Spammer settles suit with Microsoft, Texas
The Blue Security saga showed that some spammers can fight antispam companies to the death and come out on top. But there are also times when the spammer caves to pressure and turns over a new leaf.
Ryan Pitylak, a spammer accused of unleashing up to 25 million unsolicited marketing messages a day at one point, has settled a lawsuit with the state of Texas and Microsoft. According to Silicon.com, the settlement will cost him $1 million plus the seizure of many of the assets he accumulated as a spammer. In his blog, Pitylak said he has seen the error of his ways and will dedicate his future efforts to helping eradicate nuisance email.
"Over time I have come to see how I was wrong to think of spam as just a game of cat and mouse with corporate email administrators," he said. "I now understand why so much effort is put into stopping it. The settlements with Microsoft and the [Texas] Attorney General's Office have been a serious reality check: harsh but good, and in the public's best interest."
He added: "I am pleased to announce that I am now a part of the antispam community, having started an Internet security company that offers my clients advice on systems to protect against spam. I'm now working earnestly to help other entrepreneurs avoid the traps that deceived me and led me to make questionable business choices."
McAfee acquires Preventsys
Santa Clara, Calif.-based antivirus firm McAfee Inc. announced Tuesday that it's acquiring Carlsbad, Calif.-based security risk management firm Preventsys Inc.
McAfee spokeswoman Siobhan MacDermott told the Reuters news agency that the transaction was valued "in the low millions." She declined to elaborate.
Preventsys develops security risk management software companies use to identify security problems as they seek to demonstrate and monitor compliance with internal auditing procedures and government regulations.
McAfee Chief Executive George Samenuk last week said at an investor conference that he planned to use some of the company's $1.1 billion in cash to broaden its portfolio of security products through acquisitions. He told a Cowen & Co. investor conference that he hoped to make several acquisitions over the coming quarters and that the deals would be valued between $5 million and $250 million.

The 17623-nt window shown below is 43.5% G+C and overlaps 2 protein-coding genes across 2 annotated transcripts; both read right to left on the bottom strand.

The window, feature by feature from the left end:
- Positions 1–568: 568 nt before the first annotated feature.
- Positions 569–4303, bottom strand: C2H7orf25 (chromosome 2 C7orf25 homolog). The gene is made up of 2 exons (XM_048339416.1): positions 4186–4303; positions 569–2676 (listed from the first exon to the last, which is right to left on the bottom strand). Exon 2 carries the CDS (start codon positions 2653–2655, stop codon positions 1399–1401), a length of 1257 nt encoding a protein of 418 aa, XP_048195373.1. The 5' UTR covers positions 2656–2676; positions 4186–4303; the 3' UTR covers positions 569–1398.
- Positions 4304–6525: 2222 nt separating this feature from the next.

New Snort fix arrives
Less than a week after Carpintereria, Calif.-based Demarc Security Inc. discovered a vulnerability in the popular open source Snort intrusion detection system (IDS) and issued a third-party fix, another security company has announced its own solution.
Chicago-based intrusion prevention system (IPS) firm AmbironTrustWave Corp. announced its own patch for Snort, which is used as a component of its ipANGEL product line. "The flaw was an evasion and not a vulnerability, which means that while it is possible for an attacker to bypass detection, ipANGEL sensors and the networks they protect were not at a heightened risk of other attacks," the vendor said. "The flaw affects all IPS products that leverage the open source Snort engine and potentially millions of companies worldwide."
Sourcefire Inc., the maker of Snort, has not yet made a fix known or endorsed any of the third-party patches, but said last week it would issue an update sometime this week.
Microsoft launches Web-based security services
Microsoft's Live Labs, launched in January, has rolled out two security-related Web-based services, one for providing authentication and another for connecting peer-to-peer applications through network firewalls. According to the IDG News Service, the services are part of Microsoft's plan to quickly deliver Web-based services to compete with Google Inc. and Yahoo Inc. Microsoft has already announced that many of its Live services will be hooked into the upcoming Windows Vista.
The IDG News Service said STS is an online identity-management service that enables users to register personal information on a virtual information card using Microsoft's authentication service, code-named InfoCard. After signing up for STS, when users visit a site that is InfoCard-enabled, they can sign in to the site using information stored in the virtual card. Microsoft Chairman Bill Gates unveiled InfoCard at the 2006 RSA Security Conference in February, calling it the successor to the password approach used by most organizations today.
Health organizations band together for security's sake
Leading health care industry executives Monday announced the formation of the eHealth Vulnerability Reporting Program, an initiative created to enhance the security of eHealth systems. The program will establish a framework by which eHealth system developers, their customers and security companies communicate vulnerabilities and aid in determining the most appropriate mitigation strategy, the group said in a statement. It will also facilitate the identification and communication of pertinent and time-sensitive information regarding security vulnerabilities for the purpose of enabling organizations to better evaluate and manage associated risks.
"While both the health care industry and government recognize the enormous potential electronic health record systems possess, we shouldn't lose sight of the risks and challenges they introduce," Augusta Kairys, VP, provider relations for Highmark BlueCross BlueShield and an eHealth Vulnerability Reporting Program board member, said in a statement. "Exploitation of security vulnerabilities has the potential to undermine physician and consumer confidence in these systems. Our goal is to establish a mechanism to identify and communicate security vulnerabilities, thereby minimizing their exploitation."
This article originally appeared on SearchSecurity.com.